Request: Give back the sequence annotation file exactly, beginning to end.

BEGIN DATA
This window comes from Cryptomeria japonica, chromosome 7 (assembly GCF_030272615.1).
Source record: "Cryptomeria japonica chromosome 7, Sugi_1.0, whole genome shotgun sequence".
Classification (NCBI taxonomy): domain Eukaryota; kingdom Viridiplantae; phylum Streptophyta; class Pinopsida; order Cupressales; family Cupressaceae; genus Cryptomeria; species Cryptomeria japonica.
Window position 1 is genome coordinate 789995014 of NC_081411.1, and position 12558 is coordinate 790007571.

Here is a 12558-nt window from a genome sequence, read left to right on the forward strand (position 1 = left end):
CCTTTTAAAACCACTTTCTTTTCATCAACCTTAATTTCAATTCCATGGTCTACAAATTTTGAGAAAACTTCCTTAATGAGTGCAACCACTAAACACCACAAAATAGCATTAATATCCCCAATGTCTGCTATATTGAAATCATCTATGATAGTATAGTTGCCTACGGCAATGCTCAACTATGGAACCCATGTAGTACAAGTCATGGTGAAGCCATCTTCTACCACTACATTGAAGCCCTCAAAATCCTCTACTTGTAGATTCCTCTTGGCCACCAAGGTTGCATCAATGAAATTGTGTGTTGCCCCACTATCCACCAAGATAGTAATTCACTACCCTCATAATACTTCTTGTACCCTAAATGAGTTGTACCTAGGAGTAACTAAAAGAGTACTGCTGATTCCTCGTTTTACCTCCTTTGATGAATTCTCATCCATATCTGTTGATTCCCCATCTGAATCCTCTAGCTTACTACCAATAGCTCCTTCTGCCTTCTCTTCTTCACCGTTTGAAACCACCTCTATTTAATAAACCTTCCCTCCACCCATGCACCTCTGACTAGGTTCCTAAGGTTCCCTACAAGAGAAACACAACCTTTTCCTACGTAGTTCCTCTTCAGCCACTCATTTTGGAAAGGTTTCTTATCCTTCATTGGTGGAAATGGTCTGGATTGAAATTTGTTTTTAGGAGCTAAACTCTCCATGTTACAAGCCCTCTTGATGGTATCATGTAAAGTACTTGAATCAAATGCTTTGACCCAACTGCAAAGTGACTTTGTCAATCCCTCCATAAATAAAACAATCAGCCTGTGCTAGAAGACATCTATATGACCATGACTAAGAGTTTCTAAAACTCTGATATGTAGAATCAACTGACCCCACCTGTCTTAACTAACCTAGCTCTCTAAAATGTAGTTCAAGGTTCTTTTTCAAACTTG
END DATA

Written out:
This window comes from Cryptomeria japonica, chromosome 7 (assembly GCF_030272615.1).
Source record: "Cryptomeria japonica chromosome 7, Sugi_1.0, whole genome shotgun sequence".
Classification (NCBI taxonomy): domain Eukaryota; kingdom Viridiplantae; phylum Streptophyta; class Pinopsida; order Cupressales; family Cupressaceae; genus Cryptomeria; species Cryptomeria japonica.
Window position 1 is genome coordinate 789995014 of NC_081411.1, and position 12558 is coordinate 790007571.

Here is a 12558-nt window from a genome sequence, read left to right on the forward strand (position 1 = left end):
CCTTTTAAAACCACTTTCTTTTCATCAACCTTAATTTCAATTCCATGGTCTACAAATTTTGAGAAAACTTCCTTAATGAGTGCAACCACTAAACACCACAAAATAGCATTAATATCCCCAATGTCTGCTATATTGAAATCATCTATGATAGTATAGTTGCCTACGGCAATGCTCAACTATGGAACCCATGTAGTACAAGTCATGGTGAAGCCATCTTCTACCACTACATTGAAGCCCTCAAAATCCTCTACTTGTAGATTCCTCTTGGCCACCAAGGTTGCATCAATGAAATTGTGTGTTGCCCCACTATCCACCAAGATAGTAATTCACTACCCTCATAATACTTCTTGTACCCTAAATGAGTTGTACCTAGGAGTAACTAAAAGAGTACTGCTGATTCCTCGTTTTACCTCCTTTGATGAATTCTCATCCATATCTGTTGATTCCCCATCTGAATCCTCTAGCTTACTACCAATAGCTCCTTCTGCCTTCTCTTCTTCACCGTTTGAAACCACCTCTATTTAATAAACCTTCCCTCCACCCATGCACCTCTGACTAGGTTCCTAAGGTTCCCTACAAGAGAAACACAACCTTTTCCTACGTAGTTCCTCTTCAGCCACTCATTTTGGAAAGGTTTCTTATCCTTCATTGGTGGAAATGGTCTGGATTGAAATTTGTTTTTAGGAGCTAAACTCTCCATGTTACAAGCCCTCTTGATGGTATCATGTAAAGTACTTGAATCAAATGCTTTGACCCAACTGCAAAGTGACTTTGTCAATCCCTCCATAAATAAAACAATCAGCCTGTGCTAGAAGACATCTATATGACCATGACTAAGAGTTTCTAAAACTCTGATATGTAGAATCAACTGACCCCACCTGTCTTAACTAACCTAGCTCTCTAAAATGTAGTTCAAGGTTCTTTTTCAAACTTG